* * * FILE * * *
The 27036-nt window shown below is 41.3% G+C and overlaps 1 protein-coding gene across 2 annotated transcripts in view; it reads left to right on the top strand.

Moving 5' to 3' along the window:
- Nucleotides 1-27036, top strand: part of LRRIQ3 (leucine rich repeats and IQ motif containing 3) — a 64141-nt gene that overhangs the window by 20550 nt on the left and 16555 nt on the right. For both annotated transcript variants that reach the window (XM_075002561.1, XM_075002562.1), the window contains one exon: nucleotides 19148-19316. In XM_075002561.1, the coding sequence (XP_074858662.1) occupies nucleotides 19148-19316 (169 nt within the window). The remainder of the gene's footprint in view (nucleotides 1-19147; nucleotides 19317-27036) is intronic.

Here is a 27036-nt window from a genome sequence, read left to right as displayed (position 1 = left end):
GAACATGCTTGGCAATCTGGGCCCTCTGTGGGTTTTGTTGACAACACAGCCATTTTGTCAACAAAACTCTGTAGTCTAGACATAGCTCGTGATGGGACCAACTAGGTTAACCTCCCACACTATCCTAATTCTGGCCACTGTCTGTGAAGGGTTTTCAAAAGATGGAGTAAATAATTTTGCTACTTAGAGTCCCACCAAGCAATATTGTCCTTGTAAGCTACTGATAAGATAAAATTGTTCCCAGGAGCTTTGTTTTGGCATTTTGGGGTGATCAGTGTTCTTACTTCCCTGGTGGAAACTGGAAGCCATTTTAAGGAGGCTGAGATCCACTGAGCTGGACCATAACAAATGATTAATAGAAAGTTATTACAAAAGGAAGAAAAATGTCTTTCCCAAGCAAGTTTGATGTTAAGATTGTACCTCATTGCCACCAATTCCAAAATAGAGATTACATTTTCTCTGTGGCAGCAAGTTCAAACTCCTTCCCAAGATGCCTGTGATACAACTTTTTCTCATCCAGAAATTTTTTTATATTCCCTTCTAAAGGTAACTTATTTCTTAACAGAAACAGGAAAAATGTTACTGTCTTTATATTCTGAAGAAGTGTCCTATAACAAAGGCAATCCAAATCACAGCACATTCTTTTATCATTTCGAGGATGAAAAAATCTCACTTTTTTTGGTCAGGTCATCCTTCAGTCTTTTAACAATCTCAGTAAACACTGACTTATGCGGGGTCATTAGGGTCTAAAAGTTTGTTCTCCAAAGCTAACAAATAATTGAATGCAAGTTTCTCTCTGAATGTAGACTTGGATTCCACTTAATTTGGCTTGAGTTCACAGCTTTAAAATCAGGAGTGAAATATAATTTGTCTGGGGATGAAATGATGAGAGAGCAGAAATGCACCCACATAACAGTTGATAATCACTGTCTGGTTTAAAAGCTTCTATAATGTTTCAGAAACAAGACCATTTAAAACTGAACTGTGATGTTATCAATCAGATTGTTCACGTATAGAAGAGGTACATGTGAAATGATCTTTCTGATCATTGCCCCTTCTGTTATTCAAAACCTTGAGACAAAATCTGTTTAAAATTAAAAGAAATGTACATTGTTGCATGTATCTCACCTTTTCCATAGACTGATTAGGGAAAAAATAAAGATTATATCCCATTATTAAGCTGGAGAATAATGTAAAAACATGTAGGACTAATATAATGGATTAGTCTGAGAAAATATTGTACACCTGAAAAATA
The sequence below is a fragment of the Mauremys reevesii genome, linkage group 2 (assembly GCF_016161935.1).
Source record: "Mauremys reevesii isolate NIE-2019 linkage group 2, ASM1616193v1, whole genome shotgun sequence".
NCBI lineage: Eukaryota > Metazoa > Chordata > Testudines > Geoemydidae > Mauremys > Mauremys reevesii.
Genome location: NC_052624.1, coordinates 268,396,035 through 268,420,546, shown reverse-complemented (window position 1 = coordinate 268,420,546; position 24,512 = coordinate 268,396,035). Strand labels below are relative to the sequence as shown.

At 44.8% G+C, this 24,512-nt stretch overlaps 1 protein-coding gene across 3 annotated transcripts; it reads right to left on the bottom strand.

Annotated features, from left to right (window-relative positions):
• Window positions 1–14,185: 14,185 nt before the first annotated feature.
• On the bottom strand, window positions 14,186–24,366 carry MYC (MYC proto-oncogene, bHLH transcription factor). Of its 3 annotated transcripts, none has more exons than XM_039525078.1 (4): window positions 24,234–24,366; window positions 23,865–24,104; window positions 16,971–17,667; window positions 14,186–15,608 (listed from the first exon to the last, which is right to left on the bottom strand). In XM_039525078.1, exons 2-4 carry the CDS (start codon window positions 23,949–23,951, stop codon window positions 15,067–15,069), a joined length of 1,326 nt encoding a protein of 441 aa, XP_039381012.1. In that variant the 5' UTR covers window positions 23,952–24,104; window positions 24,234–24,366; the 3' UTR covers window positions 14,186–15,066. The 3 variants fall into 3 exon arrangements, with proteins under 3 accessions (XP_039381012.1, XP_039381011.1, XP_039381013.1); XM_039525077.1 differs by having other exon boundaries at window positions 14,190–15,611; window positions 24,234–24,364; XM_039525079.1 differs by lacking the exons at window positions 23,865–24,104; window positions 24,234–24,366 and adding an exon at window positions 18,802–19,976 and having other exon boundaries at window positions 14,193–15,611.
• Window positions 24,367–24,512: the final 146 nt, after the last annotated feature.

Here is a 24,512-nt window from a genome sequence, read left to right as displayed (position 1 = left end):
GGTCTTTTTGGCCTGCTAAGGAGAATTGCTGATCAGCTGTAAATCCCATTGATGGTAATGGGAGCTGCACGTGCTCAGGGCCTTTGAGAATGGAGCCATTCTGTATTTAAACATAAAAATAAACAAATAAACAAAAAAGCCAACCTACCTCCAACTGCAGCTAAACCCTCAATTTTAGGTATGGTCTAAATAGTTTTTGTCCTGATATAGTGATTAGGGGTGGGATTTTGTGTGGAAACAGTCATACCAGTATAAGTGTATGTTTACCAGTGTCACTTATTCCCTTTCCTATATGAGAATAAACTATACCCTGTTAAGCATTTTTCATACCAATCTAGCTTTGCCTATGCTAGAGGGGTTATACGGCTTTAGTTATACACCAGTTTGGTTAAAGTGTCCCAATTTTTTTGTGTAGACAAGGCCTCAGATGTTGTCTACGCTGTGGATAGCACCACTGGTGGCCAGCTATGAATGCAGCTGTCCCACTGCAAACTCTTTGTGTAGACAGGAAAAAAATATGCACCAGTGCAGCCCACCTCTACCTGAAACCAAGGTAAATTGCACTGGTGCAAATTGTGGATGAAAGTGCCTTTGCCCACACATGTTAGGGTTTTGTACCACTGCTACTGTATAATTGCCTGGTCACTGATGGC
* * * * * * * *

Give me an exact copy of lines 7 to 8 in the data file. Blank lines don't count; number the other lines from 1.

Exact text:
Source record: "Mauremys reevesii isolate NIE-2019 linkage group 2, ASM1616193v1, whole genome shotgun sequence".
NCBI lineage: Eukaryota > Metazoa > Chordata > Testudines > Geoemydidae > Mauremys > Mauremys reevesii.